His idea was probably to separate the tools and still provide them both as part of the standard distribution. It would be your duty to keep both up to date.

> 
> 4. Making it a separate utility means others will invent "improved" ddocs, with the resulting balkanization and non-portability of documentation comments. See C++ for the affect this has.

D already has several document generators because ddoc is way too primitive. Luckily the main competition (Tango) died because of an organized FUD attack.

> 
> 5. The documentation of Phobos took a HUGE leap forward with the integration of ddoc.

The output is still a huge joke compared to tools like doxygen and javadoc. No offense. And those are rather basic document generation tools -- better ones exist.

> 
> 6. Similar advantages can be found with the integration of unittesting in D, and the integration of the preprocessor with C/C++ (I'm old enough to remember when that was a separate program).

The integrated unit test is a joke. Spend 30 minutes with Java 6 someday and try JUnit. Or maybe few hours. The more you use, the more you learn. If you open your eyes, you might actually see how crippled your vision of unit testing is. The integrated unittest stuff brings almost zero value when doing serious software development.

> 
> 7. Contrary to what you state, making ddoc a separate utility will make it far harder to maintain, not easier.

One of the main reasons why 3rd party tool support sucks is that YOU have zero ability communicating technical details to the community. We can see it in documentation. Almost none exists. People make lots of questions here and instead of answering you always focus on bikeshedding.

> Just outputting JSON files is not enough, as ddoc is also able to pretty-print the declarations and do color syntax highlighting of coding examples. If you look at the dmd source code changes, you'll find that ddoc tracks changes in D's grammar and syntax with rarely any changes at all in the ddoc code.

That's not a surprise. If a docgen tool and a compiler frontend coming from a single vendor didn't share any code, I wouldn't call it software engineering. It would be a horrible toy project written by an amateur.
August 02, 2010
Walter Bright wrote:

> bearophile wrote:
>> Removing that HTML ddoc parsing & HTML generation from DMD allows such code to evolve faster and to be debugged more efficiently. Today some people are using
> 
> There are very good reasons why ddoc is part of dmd.
> 
> 1. Being a defined part of D means it's ALWAYS there. That means there won't be D compilers without ddoc. That means that people can rely on it being there, and use it with confidence.
...

I agree, though the standard output is not so pleasant. When the new website design is adopted, would you please consider shipping a .ddoc plus the css needed in a similar style for user documentation? No doubt people are willing to help with this, I certainly would.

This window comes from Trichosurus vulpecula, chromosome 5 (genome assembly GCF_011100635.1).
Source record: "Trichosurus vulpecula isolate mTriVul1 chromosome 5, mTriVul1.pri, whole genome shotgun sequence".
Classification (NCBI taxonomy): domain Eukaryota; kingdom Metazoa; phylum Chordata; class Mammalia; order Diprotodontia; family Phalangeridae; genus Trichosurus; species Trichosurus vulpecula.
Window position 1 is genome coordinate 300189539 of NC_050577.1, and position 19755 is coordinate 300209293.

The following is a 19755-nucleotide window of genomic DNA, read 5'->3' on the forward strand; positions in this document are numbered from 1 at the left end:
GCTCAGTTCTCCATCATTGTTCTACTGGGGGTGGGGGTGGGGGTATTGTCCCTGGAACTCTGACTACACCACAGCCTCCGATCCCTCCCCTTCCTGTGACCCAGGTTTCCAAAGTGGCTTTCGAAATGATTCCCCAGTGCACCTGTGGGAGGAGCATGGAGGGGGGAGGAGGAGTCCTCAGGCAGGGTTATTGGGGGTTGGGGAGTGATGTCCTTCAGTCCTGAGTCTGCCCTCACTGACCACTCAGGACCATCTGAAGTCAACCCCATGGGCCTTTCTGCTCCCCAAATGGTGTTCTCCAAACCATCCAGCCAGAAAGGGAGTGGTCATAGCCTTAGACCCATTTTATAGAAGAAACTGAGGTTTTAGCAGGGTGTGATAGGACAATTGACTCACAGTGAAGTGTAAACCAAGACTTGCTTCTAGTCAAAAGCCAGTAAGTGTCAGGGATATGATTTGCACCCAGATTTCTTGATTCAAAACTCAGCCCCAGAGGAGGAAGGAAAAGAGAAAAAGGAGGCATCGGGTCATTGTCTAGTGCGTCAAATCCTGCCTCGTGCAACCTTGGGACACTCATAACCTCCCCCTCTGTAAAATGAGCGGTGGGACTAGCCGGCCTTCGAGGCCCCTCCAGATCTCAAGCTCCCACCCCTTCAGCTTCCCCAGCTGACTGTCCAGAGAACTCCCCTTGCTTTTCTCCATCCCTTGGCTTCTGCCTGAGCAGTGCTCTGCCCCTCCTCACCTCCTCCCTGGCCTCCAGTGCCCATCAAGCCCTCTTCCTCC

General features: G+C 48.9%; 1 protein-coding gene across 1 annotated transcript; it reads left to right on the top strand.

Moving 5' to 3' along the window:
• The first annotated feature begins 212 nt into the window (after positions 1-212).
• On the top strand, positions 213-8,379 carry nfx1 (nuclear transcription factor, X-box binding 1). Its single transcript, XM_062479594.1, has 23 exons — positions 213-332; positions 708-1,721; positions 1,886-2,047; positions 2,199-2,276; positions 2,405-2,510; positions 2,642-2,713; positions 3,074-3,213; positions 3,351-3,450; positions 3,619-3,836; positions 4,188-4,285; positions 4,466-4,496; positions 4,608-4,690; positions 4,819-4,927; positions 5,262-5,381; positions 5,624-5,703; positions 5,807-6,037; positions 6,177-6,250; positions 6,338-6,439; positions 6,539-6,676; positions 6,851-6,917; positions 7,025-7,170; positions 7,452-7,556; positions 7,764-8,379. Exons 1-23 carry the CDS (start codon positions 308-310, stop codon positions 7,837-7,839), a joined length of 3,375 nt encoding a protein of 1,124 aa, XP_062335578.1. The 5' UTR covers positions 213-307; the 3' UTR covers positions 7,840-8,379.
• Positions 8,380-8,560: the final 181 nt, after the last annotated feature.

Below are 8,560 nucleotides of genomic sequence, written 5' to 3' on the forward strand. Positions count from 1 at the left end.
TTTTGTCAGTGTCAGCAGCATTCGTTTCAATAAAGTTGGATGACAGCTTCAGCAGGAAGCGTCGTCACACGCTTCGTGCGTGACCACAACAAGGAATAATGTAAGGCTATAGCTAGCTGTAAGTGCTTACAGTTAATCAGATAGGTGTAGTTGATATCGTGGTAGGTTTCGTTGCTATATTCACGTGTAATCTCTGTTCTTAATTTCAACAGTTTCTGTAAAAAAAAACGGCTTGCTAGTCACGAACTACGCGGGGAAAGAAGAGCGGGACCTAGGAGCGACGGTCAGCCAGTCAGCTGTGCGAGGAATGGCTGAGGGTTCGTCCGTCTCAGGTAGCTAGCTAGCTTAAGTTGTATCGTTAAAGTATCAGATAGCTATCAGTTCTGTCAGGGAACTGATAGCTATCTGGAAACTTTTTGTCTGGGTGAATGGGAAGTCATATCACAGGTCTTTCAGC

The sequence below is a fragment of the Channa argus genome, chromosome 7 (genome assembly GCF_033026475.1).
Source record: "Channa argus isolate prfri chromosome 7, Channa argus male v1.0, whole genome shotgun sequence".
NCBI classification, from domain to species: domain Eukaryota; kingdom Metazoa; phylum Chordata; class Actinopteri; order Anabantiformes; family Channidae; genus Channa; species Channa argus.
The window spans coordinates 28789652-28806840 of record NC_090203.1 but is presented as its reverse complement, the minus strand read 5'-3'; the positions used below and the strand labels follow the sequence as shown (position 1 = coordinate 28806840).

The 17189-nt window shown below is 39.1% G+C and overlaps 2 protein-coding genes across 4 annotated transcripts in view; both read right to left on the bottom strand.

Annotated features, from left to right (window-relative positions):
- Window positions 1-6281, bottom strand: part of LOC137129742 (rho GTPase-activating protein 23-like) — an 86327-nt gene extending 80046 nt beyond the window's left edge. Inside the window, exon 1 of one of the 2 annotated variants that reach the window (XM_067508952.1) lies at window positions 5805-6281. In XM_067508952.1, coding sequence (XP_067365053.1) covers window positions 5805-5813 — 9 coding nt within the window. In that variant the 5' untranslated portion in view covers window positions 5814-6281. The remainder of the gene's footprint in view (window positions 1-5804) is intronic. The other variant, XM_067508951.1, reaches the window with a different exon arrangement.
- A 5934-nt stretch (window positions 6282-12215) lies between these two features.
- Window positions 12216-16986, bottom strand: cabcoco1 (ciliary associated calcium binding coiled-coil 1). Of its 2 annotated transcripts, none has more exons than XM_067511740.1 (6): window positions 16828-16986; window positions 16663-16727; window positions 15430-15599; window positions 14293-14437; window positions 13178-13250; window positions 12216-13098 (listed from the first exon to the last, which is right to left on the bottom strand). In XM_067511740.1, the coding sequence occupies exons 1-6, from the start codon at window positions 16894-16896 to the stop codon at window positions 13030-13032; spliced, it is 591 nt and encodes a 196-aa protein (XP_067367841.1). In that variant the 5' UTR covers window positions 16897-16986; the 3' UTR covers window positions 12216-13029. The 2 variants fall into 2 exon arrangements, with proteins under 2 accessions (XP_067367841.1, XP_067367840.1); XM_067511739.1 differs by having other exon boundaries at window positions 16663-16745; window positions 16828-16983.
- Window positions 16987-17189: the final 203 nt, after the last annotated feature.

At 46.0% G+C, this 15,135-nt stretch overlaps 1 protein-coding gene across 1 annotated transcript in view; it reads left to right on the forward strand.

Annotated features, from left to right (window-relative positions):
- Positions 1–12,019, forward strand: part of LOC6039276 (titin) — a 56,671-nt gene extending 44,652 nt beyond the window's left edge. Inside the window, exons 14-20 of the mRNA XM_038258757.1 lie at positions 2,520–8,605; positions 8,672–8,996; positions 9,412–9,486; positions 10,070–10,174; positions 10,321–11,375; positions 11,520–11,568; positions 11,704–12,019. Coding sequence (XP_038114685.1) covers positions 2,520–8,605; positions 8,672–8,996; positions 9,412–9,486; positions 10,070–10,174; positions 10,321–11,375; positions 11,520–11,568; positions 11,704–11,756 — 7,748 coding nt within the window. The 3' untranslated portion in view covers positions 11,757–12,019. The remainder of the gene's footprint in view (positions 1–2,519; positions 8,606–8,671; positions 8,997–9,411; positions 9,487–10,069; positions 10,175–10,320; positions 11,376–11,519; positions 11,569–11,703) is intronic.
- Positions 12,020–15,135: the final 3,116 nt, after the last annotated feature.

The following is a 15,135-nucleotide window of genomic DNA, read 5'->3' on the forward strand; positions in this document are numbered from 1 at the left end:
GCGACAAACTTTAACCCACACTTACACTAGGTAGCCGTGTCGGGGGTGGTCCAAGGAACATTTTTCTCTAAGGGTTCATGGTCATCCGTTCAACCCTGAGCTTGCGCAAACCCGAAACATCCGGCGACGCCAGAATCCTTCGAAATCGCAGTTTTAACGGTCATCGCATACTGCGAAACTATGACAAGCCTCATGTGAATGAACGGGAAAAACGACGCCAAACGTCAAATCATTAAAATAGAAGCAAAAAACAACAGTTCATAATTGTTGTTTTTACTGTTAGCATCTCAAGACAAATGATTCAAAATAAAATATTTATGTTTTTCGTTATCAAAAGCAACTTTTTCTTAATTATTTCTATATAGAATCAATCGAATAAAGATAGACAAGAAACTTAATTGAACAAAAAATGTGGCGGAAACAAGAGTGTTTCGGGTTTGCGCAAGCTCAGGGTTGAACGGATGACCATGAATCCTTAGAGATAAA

August 02, 2010
Lutger wrote:
> I agree, though the standard output is not so pleasant. When the new website design is adopted, would you please consider shipping a .ddoc plus the css needed in a similar style for user documentation? No doubt people are willing to help with this, I certainly would.


Sure.
August 07, 2010
On Sun, 01 Aug 2010 13:22:53 -0700, Walter Bright wrote:
> 1. Being a defined part of D means it's ALWAYS there. That means there won't be D compilers without ddoc.

/me waves.

I'm writing a D compiler, and have zero plans to add DDoc support. I couldn't do it well enough for me to waste my time on it.
August 07, 2010
Bernard Helyer:
> I'm writing a D compiler, and have zero plans to add DDoc support. I couldn't do it well enough for me to waste my time on it.

Walter has said that putting ddoc inside the compiler helps keep ddoc uniform, so people don't invent/use something different. In theory this is a nice purpose, but in practice I have seen lot of people use other documentation means for D, Doxygen. Walter seems to ignore how much often such other systems are used instead of ddoc.

Bye,
bearophile
August 07, 2010
On Friday 06 August 2010 20:06:59 Bernard Helyer wrote:
> On Sun, 01 Aug 2010 13:22:53 -0700, Walter Bright wrote:
> > 1. Being a defined part of D means it's ALWAYS there. That means there won't be D compilers without ddoc.
> 
> /me waves.
> 
> I'm writing a D compiler, and have zero plans to add DDoc support. I couldn't do it well enough for me to waste my time on it.

Well, that's your choice, but then you haven't followed the D spec in that regard, so your compiler wouldn't be properly standard D. It is the sort of thing that I would expect to be somewhat lower in priority than other features though.

- Jonathan M Davis